With the announcement that Will Muschamp is heading to Auburn and him earning somewhere between $1.6 and $1.8 million, something has become abundantly clear, the college football arms race has officially reached a new level.
Think back 15-20 years ago. The only games on TV were the large national games, big rivalries, and Notre Dame. TV contracts were virtually non-existent, and the bowl system was much, much smaller.
Flash forward to today. Every directional school in the United States is on TV. We have Fox Sports 2, ESPNU, and conference networks. It used to be that simply being on TV, having a sold out stadium, and tradition meant that you would have the upper hand. That is no longer the case.
While the Sooners question the merits of Tim Kish, Bobby Jack Wright, and Josh Heupel, the Auburn Tigers just took the game to another level.
We are seeing the next step by the truly upper echelon programs: the best facilities, coaches, and everything that money can buy.
The gap between the haves and have-nots decreased over the past decade. Just ten years ago programs such as Baylor and TCU were virtually non-existent on the college football landscape. Now they are competing and succeeding at the highest of levels. Further these teams have closed the gap in terms of talent and facilities. 10 years ago it was unthinkable to lose a recruit to Baylor or TCU, now it's becoming the norm. Baylor and TCU just completed new stadiums and major renovations.
Schools such as Auburn are simply taking their game to an entirely different level. Muschamp's hiring just proves the point. In order to continue to win and win at the highest level, programs such as Auburn have determined (and rightfully so) that to maintain the edge they have had, hires such as Muschamp must be made or they risk dropping back to the pack and becoming just another part of the group.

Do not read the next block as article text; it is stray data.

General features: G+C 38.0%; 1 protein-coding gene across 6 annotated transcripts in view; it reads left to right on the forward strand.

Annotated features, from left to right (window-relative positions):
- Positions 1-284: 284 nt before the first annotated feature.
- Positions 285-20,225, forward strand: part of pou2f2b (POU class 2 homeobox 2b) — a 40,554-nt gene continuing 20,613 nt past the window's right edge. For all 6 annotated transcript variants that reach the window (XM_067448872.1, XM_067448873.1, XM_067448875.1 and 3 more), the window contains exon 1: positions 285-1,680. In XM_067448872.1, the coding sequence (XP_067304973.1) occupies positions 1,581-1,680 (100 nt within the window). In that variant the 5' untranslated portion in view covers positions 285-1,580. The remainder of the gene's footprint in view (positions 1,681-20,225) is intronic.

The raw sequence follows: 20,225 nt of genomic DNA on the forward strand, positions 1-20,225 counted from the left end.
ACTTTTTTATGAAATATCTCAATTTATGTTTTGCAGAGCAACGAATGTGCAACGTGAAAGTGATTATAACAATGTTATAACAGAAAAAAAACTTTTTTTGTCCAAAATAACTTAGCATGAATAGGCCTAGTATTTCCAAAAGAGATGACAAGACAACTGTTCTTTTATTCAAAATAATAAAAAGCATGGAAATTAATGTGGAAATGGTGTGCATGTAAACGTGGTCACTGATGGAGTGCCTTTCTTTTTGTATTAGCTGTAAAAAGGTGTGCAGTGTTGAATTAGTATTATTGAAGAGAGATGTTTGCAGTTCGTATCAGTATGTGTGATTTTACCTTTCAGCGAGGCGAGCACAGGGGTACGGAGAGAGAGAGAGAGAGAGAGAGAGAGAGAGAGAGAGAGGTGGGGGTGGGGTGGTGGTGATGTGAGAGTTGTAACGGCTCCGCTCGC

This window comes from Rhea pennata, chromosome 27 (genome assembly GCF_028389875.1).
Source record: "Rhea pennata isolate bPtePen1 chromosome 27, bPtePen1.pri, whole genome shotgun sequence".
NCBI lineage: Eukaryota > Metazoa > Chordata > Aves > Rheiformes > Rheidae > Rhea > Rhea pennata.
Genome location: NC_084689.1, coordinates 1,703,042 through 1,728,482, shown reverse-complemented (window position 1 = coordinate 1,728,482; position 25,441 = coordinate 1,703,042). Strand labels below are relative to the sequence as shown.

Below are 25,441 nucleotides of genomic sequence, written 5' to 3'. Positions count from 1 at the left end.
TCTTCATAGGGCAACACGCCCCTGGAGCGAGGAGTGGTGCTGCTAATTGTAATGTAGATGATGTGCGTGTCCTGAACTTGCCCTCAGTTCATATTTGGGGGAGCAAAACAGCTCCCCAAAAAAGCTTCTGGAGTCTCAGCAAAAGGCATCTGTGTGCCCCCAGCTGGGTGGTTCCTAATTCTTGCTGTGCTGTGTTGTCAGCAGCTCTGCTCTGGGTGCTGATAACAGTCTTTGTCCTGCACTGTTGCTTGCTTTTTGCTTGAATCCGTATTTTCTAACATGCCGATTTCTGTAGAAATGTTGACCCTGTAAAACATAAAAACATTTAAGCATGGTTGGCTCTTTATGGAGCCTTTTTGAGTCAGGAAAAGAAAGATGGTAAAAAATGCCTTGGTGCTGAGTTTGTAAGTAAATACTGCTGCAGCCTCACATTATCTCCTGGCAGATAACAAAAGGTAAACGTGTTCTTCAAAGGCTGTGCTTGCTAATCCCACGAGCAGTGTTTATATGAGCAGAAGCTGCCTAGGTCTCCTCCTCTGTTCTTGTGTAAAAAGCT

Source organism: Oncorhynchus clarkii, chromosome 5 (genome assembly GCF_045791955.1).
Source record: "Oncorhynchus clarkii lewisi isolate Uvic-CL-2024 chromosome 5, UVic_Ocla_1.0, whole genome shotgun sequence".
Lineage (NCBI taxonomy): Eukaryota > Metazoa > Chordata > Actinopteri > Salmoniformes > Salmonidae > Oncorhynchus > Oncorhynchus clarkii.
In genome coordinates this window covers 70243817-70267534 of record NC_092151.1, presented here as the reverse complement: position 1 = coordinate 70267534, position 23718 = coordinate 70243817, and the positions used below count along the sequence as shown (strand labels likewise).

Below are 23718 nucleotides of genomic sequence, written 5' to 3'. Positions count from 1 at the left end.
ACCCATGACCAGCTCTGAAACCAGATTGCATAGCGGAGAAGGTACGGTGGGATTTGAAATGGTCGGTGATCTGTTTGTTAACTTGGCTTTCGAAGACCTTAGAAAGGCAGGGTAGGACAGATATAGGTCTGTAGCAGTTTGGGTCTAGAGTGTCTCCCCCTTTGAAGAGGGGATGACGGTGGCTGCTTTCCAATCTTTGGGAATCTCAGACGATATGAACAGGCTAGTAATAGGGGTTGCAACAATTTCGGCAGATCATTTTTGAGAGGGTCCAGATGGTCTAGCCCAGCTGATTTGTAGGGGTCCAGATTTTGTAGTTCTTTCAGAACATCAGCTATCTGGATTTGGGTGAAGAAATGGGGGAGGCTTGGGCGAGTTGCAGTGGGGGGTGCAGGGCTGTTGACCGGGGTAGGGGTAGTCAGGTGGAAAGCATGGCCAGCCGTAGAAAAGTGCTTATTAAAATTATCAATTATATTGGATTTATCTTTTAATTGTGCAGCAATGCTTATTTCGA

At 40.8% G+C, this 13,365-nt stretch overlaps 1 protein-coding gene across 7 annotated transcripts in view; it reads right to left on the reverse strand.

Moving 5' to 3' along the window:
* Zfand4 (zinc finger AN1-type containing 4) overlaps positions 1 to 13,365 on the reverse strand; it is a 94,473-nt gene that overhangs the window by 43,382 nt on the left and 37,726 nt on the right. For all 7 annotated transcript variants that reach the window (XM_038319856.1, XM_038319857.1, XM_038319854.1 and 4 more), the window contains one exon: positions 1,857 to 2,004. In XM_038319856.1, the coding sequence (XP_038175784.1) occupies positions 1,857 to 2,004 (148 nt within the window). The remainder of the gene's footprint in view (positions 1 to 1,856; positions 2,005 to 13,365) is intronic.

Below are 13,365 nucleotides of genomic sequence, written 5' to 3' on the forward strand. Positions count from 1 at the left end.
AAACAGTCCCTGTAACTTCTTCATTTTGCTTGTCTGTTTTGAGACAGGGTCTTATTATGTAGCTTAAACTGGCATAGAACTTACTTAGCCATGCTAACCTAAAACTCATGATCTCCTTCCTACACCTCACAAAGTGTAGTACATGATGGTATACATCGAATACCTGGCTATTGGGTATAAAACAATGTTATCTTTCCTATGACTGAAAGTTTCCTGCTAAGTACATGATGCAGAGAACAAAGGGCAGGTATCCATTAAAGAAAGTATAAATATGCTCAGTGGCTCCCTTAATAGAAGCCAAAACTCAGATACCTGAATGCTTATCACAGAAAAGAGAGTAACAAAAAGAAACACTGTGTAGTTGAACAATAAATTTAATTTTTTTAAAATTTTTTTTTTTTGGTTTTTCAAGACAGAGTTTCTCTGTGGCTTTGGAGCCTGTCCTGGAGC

Think back to Stoops assistant coaches. Stoops coaching tree at once was growing and producing fruit nearly every year. From Leach to Long and Sumlin to Wilson, Norman used to be a regular stopping point for AD's looking for the next man to lead their program. Now that tree has all but dried up and shriveled.
The on the field results for Auburn's defense this year were less than stellar. They finished 59th in total defense (6 spots worse than OU) and had been embarrassed in the Iron Bowl giving up an unheard of 55 points to Alabama. That might not be seen as a bad loss but the Tigers gave up 38, 41, 34, and 55 points in their 4 losses.
The gap between the haves and have-nots had closed and the Tigers didn't set pat. They acted and Muschamp was the result. The Sooners sit in a similar position, and the question is what will they do?
Here is where I see the Sooners and the Tigers. The Sooners are learning to add and subtract, while programs such as Auburn are teaching the subject.
This should hopefully be an interesting offseason and should go a long ways to determining the future of the Sooners program.
Will the Sooners join the arms race or simply become a part of the group?